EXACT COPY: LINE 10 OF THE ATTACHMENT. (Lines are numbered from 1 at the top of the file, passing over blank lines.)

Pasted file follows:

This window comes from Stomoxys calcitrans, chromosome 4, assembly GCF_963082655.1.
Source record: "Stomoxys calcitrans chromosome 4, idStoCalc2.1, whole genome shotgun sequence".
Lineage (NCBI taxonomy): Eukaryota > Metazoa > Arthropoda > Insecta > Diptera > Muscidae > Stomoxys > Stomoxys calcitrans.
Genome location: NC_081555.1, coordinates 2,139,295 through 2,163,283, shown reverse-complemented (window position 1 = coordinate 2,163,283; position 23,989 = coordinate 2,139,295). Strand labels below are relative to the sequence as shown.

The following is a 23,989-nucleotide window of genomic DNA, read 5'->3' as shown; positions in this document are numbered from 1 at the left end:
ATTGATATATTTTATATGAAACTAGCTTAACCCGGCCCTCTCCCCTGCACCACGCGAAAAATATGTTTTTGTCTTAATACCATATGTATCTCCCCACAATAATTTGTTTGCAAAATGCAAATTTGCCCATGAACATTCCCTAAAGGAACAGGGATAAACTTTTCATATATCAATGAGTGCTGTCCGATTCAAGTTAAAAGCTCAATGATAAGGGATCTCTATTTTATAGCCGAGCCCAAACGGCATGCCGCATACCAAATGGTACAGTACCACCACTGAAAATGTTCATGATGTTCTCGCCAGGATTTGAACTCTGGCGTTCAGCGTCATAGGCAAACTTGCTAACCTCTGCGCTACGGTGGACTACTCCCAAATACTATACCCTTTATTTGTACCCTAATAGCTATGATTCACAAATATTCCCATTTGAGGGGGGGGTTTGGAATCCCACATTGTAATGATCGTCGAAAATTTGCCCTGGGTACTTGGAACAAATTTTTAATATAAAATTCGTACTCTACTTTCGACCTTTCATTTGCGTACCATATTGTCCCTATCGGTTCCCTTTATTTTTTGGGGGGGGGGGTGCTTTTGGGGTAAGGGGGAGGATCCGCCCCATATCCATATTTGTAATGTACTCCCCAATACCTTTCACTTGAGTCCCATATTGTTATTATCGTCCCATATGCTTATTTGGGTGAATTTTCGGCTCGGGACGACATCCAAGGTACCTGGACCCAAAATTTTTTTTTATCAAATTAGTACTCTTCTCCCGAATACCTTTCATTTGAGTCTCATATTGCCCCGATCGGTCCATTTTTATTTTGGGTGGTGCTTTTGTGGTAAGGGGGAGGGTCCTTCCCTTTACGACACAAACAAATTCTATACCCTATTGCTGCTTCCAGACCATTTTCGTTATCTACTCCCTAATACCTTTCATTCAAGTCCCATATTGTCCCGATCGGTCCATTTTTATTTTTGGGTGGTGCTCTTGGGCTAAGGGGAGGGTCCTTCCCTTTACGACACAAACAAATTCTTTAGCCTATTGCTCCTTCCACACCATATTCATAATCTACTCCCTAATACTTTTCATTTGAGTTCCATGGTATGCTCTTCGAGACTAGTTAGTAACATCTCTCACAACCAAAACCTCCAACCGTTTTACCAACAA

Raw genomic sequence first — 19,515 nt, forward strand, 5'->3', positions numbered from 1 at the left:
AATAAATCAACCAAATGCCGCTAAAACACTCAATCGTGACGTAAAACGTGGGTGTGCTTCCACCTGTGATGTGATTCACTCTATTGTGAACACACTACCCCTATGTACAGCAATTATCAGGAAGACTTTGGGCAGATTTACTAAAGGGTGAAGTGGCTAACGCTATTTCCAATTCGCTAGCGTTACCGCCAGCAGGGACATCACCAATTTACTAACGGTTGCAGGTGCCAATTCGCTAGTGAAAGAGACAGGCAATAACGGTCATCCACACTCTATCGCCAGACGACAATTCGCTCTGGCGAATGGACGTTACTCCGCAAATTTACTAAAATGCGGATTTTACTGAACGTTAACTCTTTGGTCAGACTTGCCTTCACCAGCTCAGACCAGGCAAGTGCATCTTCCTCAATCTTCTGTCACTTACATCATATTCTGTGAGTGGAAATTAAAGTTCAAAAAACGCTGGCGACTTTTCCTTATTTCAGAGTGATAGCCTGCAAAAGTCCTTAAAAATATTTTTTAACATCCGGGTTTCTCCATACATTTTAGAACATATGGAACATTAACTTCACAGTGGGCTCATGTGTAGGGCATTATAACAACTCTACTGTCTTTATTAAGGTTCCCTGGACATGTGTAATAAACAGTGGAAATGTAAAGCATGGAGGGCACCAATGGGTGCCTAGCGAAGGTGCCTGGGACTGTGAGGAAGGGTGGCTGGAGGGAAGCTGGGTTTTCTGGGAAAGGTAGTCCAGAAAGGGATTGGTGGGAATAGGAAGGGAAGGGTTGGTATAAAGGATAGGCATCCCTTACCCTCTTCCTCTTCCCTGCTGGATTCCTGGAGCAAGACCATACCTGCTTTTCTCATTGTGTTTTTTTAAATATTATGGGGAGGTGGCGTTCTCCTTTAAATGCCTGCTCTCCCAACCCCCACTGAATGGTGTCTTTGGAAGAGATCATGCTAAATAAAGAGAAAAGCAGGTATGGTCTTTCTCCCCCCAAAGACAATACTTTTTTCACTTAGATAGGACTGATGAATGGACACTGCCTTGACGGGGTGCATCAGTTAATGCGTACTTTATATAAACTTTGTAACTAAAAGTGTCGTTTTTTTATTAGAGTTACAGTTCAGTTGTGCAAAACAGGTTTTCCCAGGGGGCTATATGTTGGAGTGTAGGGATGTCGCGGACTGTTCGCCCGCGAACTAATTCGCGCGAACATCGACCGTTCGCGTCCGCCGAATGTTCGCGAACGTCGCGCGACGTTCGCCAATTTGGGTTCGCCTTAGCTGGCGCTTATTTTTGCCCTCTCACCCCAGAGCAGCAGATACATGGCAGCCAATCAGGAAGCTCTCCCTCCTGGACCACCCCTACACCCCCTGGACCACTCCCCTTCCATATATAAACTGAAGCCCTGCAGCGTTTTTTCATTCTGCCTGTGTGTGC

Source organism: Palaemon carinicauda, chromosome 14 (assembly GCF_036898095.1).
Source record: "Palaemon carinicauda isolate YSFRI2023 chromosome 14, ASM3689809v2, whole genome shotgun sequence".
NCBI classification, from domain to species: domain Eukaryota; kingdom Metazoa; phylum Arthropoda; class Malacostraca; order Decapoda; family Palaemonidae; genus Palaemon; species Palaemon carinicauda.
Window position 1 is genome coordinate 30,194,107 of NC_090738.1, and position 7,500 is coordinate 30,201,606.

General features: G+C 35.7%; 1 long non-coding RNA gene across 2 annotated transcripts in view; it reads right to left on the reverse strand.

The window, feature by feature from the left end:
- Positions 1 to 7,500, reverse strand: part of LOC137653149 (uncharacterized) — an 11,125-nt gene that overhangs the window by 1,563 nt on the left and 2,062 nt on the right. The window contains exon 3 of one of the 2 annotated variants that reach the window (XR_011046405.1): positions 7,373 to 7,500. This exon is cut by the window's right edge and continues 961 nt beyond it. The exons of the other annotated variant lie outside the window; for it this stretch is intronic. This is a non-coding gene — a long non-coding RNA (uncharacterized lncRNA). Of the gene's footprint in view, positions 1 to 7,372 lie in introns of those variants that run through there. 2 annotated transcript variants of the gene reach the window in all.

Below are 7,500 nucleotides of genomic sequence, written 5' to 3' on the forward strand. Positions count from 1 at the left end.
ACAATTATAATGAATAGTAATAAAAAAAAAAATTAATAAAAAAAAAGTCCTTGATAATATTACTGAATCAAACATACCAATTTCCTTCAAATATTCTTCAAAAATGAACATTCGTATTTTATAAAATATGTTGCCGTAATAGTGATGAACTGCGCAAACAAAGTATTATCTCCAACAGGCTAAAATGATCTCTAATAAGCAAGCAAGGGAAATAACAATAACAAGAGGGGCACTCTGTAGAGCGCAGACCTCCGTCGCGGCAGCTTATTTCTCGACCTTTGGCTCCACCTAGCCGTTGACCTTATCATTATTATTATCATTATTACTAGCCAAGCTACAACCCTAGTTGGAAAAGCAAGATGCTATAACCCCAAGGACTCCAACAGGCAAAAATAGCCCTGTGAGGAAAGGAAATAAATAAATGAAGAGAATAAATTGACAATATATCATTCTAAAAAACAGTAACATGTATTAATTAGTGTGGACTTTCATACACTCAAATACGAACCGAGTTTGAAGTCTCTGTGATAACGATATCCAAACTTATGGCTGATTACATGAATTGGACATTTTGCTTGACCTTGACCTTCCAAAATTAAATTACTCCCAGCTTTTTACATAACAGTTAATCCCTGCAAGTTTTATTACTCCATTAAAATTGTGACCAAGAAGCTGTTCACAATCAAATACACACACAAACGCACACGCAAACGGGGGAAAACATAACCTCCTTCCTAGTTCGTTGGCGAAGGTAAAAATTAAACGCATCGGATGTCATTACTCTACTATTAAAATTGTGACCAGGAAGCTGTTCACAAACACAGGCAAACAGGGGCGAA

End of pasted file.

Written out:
Source record: "Palaemon carinicauda isolate YSFRI2023 chromosome 14, ASM3689809v2, whole genome shotgun sequence".